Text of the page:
You don’t need to hide under a rock and avoid everything going on in the world, but you do need to take time to care for yourself and do things that really matter. The world isn’t going to end if you get off social media for a week or if you ignore the news for a couple days over the weekend. You don’t actually have to listen to or internalize all the fear mongering, division spreading stuff that it’s so easy to find online, on the TV, and on the radio. There are better things we can do with our time. As I write those words, Toby Keith’s song “My List” just popped into my head. It was released as a single in 2002, shortly after a different national disaster, and I think it still has a relevant message today.

3. Breathe and Move

Breathing seems like a very simple thing. We do it automatically all day, every day. Most of us don’t notice or think about our breath unless breathing becomes difficult for some reason. Cultivating a deep, conscious breath practice, though, can be one of the best things we can do for our overall health, especially if it’s paired with some kind of an exercise practice.

My dad has done more research into this than I have, so I’ll share a couple of resources that he likes. He’s an advocate of the Wim Hoff Method and he’s also been recommending the book Breath: The New Science of a Lost Art by James Nestor (please note this is an affiliate link). You might want to check those out if this is a topic that interests you.

My own experiences with deep breathing come through cognitive behavioral therapy and yoga. CBT uses deep breathing as one method for managing anxiety (if you click here, I talk more about that in this post). In yoga, deep breathing is paired with physical movements to strengthen and balance breath, body, and mind. On that note, my favorite YouTube yoga teacher is offering a free 30-days of yoga series starting in January that is focused on conscious breath. Her annual 30 Day of Yoga program has become my favorite way to start a new year. You can click here to learn more or sign up for her 2021 “Breath” series.

Further reading: “Are Yoga and Meditation Okay For Christians?

4. Pick A Theme For Next Year

I won’t spend too much time on this point since I had a whole post on it last week (click here to read that). The basic idea is that you should toss New Year’s Resolutions out the window (they basically just set you up for failure since most of us know we’re not going to stick with them) and instead pick a “theme” or “intention” for the year. Themes are more vague and more adaptable than resolutions, and that means they’re something you’re more likely to stick with. They still push you in a positive direction, though, which is something we always want in personal growth.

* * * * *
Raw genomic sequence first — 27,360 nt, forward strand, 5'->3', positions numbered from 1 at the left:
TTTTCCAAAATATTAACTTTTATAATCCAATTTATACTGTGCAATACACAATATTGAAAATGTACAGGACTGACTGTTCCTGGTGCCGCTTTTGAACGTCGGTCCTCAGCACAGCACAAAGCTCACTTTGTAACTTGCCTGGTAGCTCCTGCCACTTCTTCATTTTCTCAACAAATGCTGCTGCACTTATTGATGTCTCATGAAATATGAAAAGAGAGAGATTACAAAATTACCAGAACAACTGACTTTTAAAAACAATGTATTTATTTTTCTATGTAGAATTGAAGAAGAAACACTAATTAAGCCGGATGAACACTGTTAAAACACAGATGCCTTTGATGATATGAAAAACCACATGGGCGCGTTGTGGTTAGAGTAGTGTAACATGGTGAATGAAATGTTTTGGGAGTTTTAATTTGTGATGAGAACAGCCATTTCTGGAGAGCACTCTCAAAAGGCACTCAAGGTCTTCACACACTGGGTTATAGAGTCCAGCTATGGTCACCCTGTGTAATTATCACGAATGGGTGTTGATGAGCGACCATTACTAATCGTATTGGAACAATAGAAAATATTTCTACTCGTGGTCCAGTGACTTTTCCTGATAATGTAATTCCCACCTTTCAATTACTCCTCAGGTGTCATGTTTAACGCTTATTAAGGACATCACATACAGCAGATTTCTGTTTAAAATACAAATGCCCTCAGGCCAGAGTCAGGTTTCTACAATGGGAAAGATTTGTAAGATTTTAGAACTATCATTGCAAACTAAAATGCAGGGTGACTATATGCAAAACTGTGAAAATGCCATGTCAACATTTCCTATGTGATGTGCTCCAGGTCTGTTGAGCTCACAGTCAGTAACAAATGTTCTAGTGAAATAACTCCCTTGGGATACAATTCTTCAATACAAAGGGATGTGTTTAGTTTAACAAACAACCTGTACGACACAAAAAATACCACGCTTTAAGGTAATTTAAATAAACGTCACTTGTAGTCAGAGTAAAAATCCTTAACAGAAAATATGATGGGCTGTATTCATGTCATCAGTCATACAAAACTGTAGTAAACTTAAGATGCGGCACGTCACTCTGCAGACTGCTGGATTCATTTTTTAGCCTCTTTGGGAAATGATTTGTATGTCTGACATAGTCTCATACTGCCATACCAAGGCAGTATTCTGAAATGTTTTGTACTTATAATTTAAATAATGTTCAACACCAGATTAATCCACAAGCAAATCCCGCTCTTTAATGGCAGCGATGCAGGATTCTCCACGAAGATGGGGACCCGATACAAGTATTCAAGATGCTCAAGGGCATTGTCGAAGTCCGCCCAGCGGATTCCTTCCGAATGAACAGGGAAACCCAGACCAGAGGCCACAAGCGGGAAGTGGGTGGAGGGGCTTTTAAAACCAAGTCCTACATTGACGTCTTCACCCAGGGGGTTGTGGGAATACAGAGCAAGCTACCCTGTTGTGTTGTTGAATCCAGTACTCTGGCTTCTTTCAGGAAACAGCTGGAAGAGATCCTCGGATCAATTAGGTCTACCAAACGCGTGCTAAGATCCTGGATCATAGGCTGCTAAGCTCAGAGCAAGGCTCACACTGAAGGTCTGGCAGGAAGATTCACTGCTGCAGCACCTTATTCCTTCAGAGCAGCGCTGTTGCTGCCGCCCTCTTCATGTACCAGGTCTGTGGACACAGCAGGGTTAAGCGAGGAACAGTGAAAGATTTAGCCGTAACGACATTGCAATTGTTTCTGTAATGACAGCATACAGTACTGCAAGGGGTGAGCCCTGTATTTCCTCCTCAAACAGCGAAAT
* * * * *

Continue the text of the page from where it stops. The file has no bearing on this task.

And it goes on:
Picking a theme like “Year of Health” or seasonal themes like “Winter of Self-Care” and “Spring of Connection” is a great way to set yourself up for a more positive year ahead. And having something to look forward to next year (especially something that we have some measure of control over) can make it easier to cope with end-of-the-year stress right now.

5. Talk with A Counselor

Mental health isn’t something to take lightly. I know from experience that it can be hard to ask for help with something that’s happening inside your own mind. Maybe you don’t think what you’re dealing “bad enough” to justify seeing a counselor, or you worry that you can’t afford to take time and resources away from other things, or you think others will judge you for going into therapy. But it really is okay to get help.

Trying to deal with a mental health issue on your own is rarely a good idea, especially if its become something that impacts your quality of life or overwhelms your thoughts. Please go get proper help from a therapist, counselor, or other psychology/medical professional. Click here to access Psychology Today’s directory of mental health professionals and find a therapist or psychiatrist near you. There are also online options that may be more affordable and/or more accessible, especially given the current situation with COVID-19.